NPDES PERMITS. Despite the fact that pesticides applied in accordance with FIFRA have already undergone a thorough review during the EPA registration and reregistration processes, National Pollutant Discharge and Elimination System (NPDES) permits are required under the Clean Water Act any time chemical pesticides are used in, over or near Waters of the United States (WOTUS). The pest control industry has long been of the belief that these permits place an unnecessary and costly burden on them. There are two pieces of legislation in Congress to address this duplicative regulation. In the Senate, the Sensible Environmental Protection Act of 2017 (S. 340) has been assigned to the Committee on Environment and Public Works (EPW) awaiting further action. In March, the Senate EPW Committee held a hearing on the Agriculture Creates Real Employment (ACRE) Act which includes the language of S. 340 in section 6 of the ACRE Act. In the House, the Reducing Regulatory Burdens Act of 2017 (H. 953) has passed the Committee on Agriculture with bipartisan support and is now in the House Transportation and Infrastructure Committee.
ENDANGERED SPECIES ACT. NPMA and others believe the Endangered Species Act (ESA), as currently drafted, is broken. The Department of Interior, specifically the U.S. Fish and Wildlife Service and National Marine Fisheries Service (collectively the Services), are tasked with implementing the ESA. This group can slow down the registration (or reregistration) review of products they determine may affect a listed endangered species by engaging in a slow-moving consultative process — involving scientific assessments with different standards and expertise — with EPA. NPMA believes now is the time to fix the broken pesticide consultation process between EPA and the Services to better protect people, their businesses and their homes.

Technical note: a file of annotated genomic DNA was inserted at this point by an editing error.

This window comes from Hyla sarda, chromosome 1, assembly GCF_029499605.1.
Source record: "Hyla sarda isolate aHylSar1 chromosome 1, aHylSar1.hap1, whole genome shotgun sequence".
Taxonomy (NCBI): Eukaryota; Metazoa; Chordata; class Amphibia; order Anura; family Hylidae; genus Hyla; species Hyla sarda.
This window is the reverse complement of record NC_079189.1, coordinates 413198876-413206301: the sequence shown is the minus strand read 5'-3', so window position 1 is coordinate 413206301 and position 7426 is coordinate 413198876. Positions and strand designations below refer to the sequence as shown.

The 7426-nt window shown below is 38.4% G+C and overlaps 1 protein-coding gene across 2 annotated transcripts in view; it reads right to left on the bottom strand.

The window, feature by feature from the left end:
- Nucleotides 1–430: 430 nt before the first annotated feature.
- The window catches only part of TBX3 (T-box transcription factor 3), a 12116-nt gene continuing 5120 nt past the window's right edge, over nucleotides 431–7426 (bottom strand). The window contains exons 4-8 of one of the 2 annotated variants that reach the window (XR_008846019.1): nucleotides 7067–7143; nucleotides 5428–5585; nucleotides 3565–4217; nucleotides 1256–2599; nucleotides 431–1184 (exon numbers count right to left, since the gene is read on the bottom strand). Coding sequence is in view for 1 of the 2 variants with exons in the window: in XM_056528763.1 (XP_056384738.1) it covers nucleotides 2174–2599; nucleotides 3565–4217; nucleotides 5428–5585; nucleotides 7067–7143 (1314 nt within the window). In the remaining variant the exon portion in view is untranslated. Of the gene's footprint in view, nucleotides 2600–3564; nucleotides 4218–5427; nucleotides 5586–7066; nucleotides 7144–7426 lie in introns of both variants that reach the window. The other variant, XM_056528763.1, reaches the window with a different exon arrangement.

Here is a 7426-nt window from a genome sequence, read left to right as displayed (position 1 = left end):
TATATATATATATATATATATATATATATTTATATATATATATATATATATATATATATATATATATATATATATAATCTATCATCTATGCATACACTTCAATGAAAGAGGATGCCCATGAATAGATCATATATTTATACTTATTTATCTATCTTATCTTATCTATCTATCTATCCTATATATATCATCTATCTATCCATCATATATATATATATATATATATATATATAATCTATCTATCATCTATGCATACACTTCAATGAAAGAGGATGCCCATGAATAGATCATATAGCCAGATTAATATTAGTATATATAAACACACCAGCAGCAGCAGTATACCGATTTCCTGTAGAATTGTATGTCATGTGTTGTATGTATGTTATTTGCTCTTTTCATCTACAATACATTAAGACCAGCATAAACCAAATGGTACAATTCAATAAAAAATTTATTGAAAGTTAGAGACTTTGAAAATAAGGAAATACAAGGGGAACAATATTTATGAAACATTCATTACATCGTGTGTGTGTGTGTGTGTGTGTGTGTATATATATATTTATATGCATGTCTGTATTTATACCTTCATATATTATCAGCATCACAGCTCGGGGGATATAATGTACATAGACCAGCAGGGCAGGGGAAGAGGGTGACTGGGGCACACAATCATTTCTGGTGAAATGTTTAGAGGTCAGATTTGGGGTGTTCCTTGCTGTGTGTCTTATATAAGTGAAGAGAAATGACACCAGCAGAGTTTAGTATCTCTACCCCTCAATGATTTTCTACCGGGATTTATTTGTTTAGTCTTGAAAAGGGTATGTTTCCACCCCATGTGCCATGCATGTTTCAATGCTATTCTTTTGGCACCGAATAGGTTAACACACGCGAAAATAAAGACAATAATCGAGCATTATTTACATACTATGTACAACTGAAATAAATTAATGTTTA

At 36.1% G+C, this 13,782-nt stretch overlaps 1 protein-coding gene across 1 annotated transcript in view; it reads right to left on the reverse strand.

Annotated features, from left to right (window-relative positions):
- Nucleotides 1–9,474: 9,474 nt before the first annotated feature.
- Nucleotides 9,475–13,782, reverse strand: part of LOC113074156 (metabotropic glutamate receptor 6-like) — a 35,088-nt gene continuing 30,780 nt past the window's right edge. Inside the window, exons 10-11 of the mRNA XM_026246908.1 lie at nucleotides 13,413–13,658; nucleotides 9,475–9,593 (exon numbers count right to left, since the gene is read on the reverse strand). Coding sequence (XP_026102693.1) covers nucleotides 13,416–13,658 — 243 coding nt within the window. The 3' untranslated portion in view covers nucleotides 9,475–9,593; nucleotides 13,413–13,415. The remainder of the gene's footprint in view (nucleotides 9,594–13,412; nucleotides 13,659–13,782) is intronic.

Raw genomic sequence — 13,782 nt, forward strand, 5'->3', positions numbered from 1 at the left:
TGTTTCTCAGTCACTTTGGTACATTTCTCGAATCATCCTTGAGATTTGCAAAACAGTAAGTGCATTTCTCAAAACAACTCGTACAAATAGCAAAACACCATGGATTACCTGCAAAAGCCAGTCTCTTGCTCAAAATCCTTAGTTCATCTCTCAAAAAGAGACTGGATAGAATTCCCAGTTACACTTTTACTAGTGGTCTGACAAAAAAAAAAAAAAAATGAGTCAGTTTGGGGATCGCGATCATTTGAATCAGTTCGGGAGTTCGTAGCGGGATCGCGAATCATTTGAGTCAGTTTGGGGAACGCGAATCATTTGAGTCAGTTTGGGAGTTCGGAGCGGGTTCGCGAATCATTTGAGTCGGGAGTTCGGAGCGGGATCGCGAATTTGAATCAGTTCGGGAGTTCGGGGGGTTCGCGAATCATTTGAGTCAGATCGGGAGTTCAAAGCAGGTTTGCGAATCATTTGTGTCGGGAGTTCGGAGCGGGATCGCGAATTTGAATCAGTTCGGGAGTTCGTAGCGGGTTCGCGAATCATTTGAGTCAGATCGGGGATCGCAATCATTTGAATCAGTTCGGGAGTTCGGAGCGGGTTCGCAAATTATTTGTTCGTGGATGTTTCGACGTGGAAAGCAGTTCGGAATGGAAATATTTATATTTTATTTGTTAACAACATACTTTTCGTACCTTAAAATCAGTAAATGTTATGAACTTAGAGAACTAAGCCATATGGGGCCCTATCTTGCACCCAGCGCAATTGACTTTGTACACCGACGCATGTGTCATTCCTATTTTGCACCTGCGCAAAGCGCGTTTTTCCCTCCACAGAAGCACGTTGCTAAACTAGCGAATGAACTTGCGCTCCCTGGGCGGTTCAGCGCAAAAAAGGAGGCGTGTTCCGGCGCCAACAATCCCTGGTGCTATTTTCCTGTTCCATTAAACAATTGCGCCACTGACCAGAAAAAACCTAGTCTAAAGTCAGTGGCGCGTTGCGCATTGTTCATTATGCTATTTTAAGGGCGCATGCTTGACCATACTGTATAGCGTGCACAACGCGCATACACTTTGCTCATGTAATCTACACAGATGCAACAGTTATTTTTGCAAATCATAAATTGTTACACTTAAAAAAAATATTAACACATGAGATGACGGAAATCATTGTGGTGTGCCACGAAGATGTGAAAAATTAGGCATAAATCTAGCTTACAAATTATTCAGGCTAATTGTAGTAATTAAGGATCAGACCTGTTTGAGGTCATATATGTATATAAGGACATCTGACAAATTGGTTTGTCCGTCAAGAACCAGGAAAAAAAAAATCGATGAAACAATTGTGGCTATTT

Language to address these two Legislative Day initiatives — eliminating burdensome NPDES permits and reforming the Endangered Species Act — was also included in the proposed 2018 Farm Bill. “This is a tremendous development and a testament to our industry’s efforts on this issue the past year, but also an endorsement of this proposal being good policy that better enables PCO’s ability to protect public health,” NPMA CEO Dominique Stumpf said in an email to members. While these are positive industry developments, NPMA cautioned that the Farm Bill is mired in partisan disagreements over spending levels and worker requirements involving nutrition programs (SNAP) which will make passing a Farm Bill much more difficult. At press time, NPMA was anticipating a mark-up of the 2018 Farm Bill any day, where the text of this bill would be debated and amendments would be offered.